What's The Difference Between Muscat And Muscadet Wine?

Part of what keeps learning about wine interesting is that there are so many different varietals and styles out there. Yet, that's also what make's fully grasping its vast world so tricky, especially when certain nomenclature sounds similar. If you've ever come across Muscadet and thought that it was just another moniker for Muscat (much like Moscatel or Moscato), we wouldn't blame you. Yet, despite their similar names, this isn't one of those "you say tomato, I say 'tomahto'" situations. 

Muscadet wine shouldn't be confused with the wine and grape family Muscat (not to mention the muscadelle and muscadine varieties), but what makes the two so different from one another? Though their closely-spelled names can create some confusion, besides both being wines and making poor candidates for long-term cellaring, the two couldn't be more contrary. While we're here to help you dive deeper into what makes each wine unique, when in doubt, the best way to remember their differences is that Muscat is typically sweet, whereas Muscadet is typically dry. But that's not all.

Muscat, a (typically) sweet wine

A white grape from the Mediterranean, about 200 varieties fall into the Muscat grape family, with the most common being the Muscat Blanc à Petits Grains and the Muscat d'Alexandrie. Muscat Blanc is used widely to make French wines, as well as Italian Moscato, where Alexandrian Muscat is often used to make Spanish and Portuguese Moscatel. But this class of grape gets around, known to Sicilians as Zibibbo, to Germans as Muskateller, the Greeks as Moschato Spinas, Australians as Lexia, and to South Africans as Hanepoot.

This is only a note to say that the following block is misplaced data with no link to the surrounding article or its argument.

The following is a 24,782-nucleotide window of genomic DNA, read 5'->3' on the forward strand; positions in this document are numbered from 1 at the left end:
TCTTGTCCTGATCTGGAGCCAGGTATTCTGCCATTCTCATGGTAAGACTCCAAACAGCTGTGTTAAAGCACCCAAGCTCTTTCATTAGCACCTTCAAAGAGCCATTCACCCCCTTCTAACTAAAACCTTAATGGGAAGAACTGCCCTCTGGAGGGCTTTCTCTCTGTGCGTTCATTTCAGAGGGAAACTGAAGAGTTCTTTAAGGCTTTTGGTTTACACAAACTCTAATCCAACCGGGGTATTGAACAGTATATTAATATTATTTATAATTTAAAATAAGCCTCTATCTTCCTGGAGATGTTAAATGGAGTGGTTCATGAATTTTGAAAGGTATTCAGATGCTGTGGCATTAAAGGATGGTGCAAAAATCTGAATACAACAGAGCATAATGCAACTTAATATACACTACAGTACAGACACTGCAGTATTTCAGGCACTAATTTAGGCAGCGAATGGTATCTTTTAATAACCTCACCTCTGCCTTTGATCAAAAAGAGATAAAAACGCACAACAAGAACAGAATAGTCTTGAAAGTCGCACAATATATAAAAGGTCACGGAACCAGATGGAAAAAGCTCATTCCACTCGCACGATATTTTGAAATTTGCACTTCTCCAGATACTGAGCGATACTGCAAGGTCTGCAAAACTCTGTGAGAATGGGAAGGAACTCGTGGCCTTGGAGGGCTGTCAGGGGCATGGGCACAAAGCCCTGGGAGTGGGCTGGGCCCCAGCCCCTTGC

Capable of producing still, semi-sparkling, sparkling, dessert, and even fortified wines, Muscat grapes are naturally saccharine and mildly acidic, which is why they tend to be used to make wines that fall on the sweeter end of the spectrum. However, when winemakers introduce yeast to stills, it converts most of the grape's sugar into alcohol, to produce the drier styles typical of Alsace.

Despite a range in terroir and vinification processes, wines made from Muscat tend to have an aromatic profile that's both citrusy and floral-forward. Honeysuckle and orange blossom dance along the nose, while mandarins and lemons grace the palate. Typically light-bodied with a low alcohol level, Muscat is best paired with fresh fruits and veggies, or even served with a cheese course or as part of dessert. 

Muscadet, a dry wine

Muscadet is not the name of a grape but rather an appellation. Produced in France's Loire Valley, Muscadet describes a dry style of wine made from the white Melon de Bourgogne grape. While Muscadet can encompass a number of wines produced in the region, the most prestigious appellations include the Muscadet Côtes de Grandlieu, Muscadet Coteaux de la Loire, and Muscadet Sèvre-et-Maine.

Given the grape's neutral profile, Muscadet is often aged using the sur lie technique — in which wine is kept in contact with dead yeast cells post-fermentation — to create a creamier wine with a more complex, yeasty flavor. Barrel fermentation is another way to impart a bit of depth, as is an aging period to allow more citrus pith and unripe green fruits to come through. 

Teeming with minerality, the Melon de Bourgogne grape is far from fruity and the Muscadet it produces has a saline and almost briny quality thanks to the nearby sea air. Clean and crisp with vibrant notes of lemon and lime, the light-bodied wine has a high level of acid and a slightly higher alcohol level when compared to sweeter Muscat wines. A great palate-cleanser, Muscadet is a perfect match for seafood, whether served alongside decadent moules frites or a filet of fish drizzled in beurre blanc.

Totally unique in its profile and place of production, mistaking Muscadet (dry, mineral, and French) for Muscat (sweet, fruity, and international) is sure to become a thing of the past!